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Team Careers360|Dec 4, 2023
NEW DELHI: With several educational reforms now in the implementation phase, a Parliamentary panel has pointed out issues related to execution of the New Education Policy (NEP 2020) and measures to speed up the process. The panel expressed concern that multiple entry and multiple exit systems might not function in "highly populated India".
The Parliamentary Standing Committee on Education, Women, Children, Youth and Sports, headed by Rajya Sabha MP Vivek Thakur, said in its report the current capacities of faculty “does not gel” with the requirements of implementing multidisciplinary education. The report was tabled in the Rajya Sabha on the last day of the special session of Parliament.
Highlighting the hurdles in implementing multidisciplinary education, the panel observed that in cases where higher education institutions are able to devise a multidisciplinary curriculum, the evaluation system is likely to emerge as a problem area.
On aligning learning material, particularly textbooks for multidisciplinary education, the report said: “It is a big task, and institutions are not equipped to augment such skills. The current capacities of faculty do not gel well with the requirements stated above.” As per NEP 2020, all higher education institutions are required to transform into multidisciplinary institutions, each of which will aim to have 3,000 or more students by 2040.
On the multiple entry and multiple exit (MEME) option for students, the report highlighted the issues in implementation due to “high population” and difficulty in tracking the “in-and-out traffic” in the formal education system. The report also pointed out the underpreparedness of educational institutions, especially in rural areas. “Uneven geographical distribution of higher education institutions would create hurdles in managing MEME in several areas, mostly the countryside,” the report said.
Among other reforms, the implementation of the Academic Bank of Credits (ABC) has progressed with a total of 674 universities on board. Around 46 lakh students have been registered on the platform, the report stated. There are 1,043 universities in the country at present.
For a “substantive evolution and successful implementation”, the panel suggested incorporation of student feedback. “The committee is of the view that proper involvement of the student community, incorporation of their feedback, and suggestions towards the changes proposed in NEP will help institutions in orienting students faster and in a more effective way. It will also be helpful in creating institutional mechanisms to handle student’s queries on issues such as Academic Bank of Credits (ABC), Multiple Entry and Exit system, and generate beneficial results in terms of acceptance and smoother implementation.” The University Grants Commission (UGC) has held rounds of consultation with universities on the implementation of NEP-based reforms.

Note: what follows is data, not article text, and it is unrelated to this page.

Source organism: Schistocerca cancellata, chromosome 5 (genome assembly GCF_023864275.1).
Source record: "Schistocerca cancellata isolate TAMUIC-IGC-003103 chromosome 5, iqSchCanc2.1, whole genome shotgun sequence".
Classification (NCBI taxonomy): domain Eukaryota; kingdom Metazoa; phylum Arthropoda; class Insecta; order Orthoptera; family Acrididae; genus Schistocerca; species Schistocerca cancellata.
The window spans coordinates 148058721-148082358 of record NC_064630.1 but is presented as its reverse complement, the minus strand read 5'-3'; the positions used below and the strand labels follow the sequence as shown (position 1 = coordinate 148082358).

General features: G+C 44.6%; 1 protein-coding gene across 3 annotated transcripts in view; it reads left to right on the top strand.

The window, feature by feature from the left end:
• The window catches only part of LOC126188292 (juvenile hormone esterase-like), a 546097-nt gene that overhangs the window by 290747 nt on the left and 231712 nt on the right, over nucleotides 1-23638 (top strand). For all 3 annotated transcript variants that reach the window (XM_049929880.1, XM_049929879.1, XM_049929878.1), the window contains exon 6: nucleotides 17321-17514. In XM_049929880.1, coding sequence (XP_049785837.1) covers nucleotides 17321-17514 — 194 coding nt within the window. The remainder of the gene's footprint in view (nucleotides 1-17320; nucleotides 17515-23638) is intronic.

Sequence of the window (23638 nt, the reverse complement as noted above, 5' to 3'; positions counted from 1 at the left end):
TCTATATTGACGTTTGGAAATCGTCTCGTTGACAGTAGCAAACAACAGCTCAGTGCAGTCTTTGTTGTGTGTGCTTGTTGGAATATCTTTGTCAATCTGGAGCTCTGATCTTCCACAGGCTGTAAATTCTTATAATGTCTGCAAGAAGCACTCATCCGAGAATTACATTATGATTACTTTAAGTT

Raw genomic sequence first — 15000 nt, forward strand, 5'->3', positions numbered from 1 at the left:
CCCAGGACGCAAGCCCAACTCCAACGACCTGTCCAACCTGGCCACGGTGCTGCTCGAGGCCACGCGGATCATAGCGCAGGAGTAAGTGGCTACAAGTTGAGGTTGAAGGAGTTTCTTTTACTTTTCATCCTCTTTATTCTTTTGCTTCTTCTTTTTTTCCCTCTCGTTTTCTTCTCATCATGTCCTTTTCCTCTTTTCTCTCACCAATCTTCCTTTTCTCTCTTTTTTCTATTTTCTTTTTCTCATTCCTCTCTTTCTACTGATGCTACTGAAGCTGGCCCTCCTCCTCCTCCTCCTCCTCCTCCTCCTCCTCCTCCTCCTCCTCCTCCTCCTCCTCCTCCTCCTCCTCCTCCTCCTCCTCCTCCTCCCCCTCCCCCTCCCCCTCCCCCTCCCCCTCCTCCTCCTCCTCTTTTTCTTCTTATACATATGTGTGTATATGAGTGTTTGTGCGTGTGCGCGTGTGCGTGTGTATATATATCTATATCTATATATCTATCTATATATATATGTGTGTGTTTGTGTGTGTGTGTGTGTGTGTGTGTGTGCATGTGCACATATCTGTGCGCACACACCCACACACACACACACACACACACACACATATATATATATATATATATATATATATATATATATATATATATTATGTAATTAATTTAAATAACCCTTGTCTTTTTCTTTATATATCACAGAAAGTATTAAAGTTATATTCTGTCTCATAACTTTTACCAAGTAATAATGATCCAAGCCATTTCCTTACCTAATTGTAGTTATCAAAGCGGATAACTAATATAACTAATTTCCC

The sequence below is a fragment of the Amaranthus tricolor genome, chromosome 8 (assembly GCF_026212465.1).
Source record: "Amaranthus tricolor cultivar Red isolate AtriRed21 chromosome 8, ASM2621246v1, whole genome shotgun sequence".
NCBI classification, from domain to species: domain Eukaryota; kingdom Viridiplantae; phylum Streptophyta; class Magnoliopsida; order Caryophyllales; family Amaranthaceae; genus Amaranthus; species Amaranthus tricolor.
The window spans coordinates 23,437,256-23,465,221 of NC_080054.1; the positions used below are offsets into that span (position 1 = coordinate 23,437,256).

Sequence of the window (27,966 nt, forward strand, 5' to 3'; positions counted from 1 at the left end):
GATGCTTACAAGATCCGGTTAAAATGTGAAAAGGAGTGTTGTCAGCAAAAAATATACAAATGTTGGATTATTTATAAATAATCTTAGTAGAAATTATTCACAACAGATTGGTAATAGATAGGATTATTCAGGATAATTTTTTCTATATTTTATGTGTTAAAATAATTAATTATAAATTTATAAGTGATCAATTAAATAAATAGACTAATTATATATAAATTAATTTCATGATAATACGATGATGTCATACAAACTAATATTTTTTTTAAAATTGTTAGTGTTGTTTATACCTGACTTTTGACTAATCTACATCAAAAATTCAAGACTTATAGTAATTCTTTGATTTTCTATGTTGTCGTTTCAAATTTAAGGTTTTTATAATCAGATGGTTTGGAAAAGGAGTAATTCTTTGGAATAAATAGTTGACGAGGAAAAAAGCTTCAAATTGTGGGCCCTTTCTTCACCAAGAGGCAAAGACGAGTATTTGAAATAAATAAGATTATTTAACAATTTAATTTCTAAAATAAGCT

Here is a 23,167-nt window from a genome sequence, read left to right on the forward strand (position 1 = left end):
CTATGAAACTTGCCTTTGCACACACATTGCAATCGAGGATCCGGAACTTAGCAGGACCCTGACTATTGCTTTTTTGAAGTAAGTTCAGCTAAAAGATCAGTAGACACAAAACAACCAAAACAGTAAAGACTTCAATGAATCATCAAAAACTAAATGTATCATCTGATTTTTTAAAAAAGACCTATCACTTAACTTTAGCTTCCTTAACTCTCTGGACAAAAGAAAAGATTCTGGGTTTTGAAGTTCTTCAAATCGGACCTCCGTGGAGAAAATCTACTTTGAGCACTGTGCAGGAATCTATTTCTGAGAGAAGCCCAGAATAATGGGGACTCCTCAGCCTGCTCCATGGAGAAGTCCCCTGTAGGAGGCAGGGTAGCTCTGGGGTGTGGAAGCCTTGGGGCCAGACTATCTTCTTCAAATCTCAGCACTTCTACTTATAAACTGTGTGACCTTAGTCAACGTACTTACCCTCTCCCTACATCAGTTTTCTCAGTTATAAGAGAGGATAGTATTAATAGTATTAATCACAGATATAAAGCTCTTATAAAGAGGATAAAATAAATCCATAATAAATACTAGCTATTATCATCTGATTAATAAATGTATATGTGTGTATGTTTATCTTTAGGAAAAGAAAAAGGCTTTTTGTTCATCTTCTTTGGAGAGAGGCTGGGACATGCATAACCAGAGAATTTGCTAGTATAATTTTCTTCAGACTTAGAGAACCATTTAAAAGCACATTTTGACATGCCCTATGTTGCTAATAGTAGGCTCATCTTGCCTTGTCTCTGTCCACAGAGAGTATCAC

The committee further recommended “harnessing the power of modern cloud based technologies with amalgamation of data” in the higher education institutions. To ensure the availability of digital infrastructure, the panel advised the ministry to set up a monitoring group to conduct a comprehensive assessment of the current technological infrastructure and identify gaps in higher education institutes.
“The Committee notes that addressing the issue of technological readiness and digital infrastructure is necessary for complying with the NEP 2020's requirements related to credit transfer, multidisciplinary learning, and ensuring inclusive education, especially for differently-abled children,” it stated.
While the funding for the Higher Education Financing Agency (HEFA) has diminished to a zero over the past three years, the panel suggested “reviewing and adjusting the interest rates on loans” to make them more competitive and affordable for institutions, especially for those facing financial challenges.
The panel also recommended HEFA to explore diversifying of funding resources beyond government allocations. Partnerships with private sector organisations, philanthropic foundations, and international financial institutions to increase the available funds are some of the suggestions made by the panel.
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